In klp-18(RNAi) embryos containing GFP::histone H2B (Movies 2–4), bivalent chromosomes looked morphologically normal immediately after fertilization, but they did not align on a metaphase plate. Instead, the bivalents formed a disorganized cluster near the anterior cortex (Figure 7G; Movie 2). At a time when one would expect anaphase I, chromosomes moved slightly outward, making the cluster less compact, but did not separate into two sets (Figure 7, H and I). In most klp-18(RNAi) embryos, we observed more than six chromatin masses at this stage (Figure 7I), suggesting that homologous chromosomes, or perhaps sister chromatids, did disjoin. Coincident with the period expected for meiosis II, the chromosomes clustered together again (Figure 7J). Part or all of the chromatin cluster then usually moved toward the cell surface in an attempt at polar body extrusion (Figure 7K; Movie 2). In 4 of the 18 embryos observed, the entire maternal complement of DNA was extruded (Figure 8, G–J; Movie 3). In 3 of the remaining embryos, the entire maternal complement of DNA remained in the embryo, forming one or more pronuclei. In the other 11 embryos, some maternal DNA was extruded as a polar body and some was packaged into one or more pronuclei (Figure 8, K–N; Movie 4). These results and those described above show that KLP-18 is necessary during prometaphase I for the correct alignment of meiotic chromosomes and for their subsequent segregation. Prior tests of Xklp2 function in Xenopus extract-driven assembly of acentrosomal spindles around chromatin beads revealed a minor contribution that overlaps with those of pole-focusing motors (Walczak et al., 1998 blue right-pointing triangle). In contrast, our in vivo tests of KLP-18, a C. elegans Xklp2 homolog, indicate a major contribution to early stages of acentrosomal spindle assembly.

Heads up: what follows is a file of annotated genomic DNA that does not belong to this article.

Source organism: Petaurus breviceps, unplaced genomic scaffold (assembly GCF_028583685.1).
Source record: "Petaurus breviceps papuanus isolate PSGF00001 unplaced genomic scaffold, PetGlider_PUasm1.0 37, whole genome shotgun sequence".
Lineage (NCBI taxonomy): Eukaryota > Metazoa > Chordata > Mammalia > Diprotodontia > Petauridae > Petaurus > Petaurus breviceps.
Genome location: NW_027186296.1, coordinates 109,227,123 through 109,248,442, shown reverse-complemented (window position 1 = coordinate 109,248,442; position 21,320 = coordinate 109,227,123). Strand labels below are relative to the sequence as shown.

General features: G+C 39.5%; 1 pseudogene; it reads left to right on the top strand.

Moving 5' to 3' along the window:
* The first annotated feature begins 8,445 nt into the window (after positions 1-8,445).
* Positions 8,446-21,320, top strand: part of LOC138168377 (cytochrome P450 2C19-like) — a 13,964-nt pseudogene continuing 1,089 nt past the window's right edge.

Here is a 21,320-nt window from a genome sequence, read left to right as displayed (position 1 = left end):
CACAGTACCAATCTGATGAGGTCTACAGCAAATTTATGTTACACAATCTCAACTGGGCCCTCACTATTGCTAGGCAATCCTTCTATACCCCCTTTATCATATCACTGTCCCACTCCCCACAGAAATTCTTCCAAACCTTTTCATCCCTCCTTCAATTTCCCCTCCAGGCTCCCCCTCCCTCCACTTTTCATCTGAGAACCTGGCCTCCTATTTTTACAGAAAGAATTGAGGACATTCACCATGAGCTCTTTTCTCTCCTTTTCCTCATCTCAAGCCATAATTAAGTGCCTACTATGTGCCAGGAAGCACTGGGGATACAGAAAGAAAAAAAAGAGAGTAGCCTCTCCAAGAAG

Figure 8.
Spindle organization and chromosome behavior during first mitosis in klp-18(RNAi) embryos. (A and B) Staining of the first mitotic spindle with α-tubulin antibodies reveals a similar pattern in wild-type and klp-18(RNAi) embryos. Yoyo-1 staining ...

KLP-18 Is Not Required for Mitosis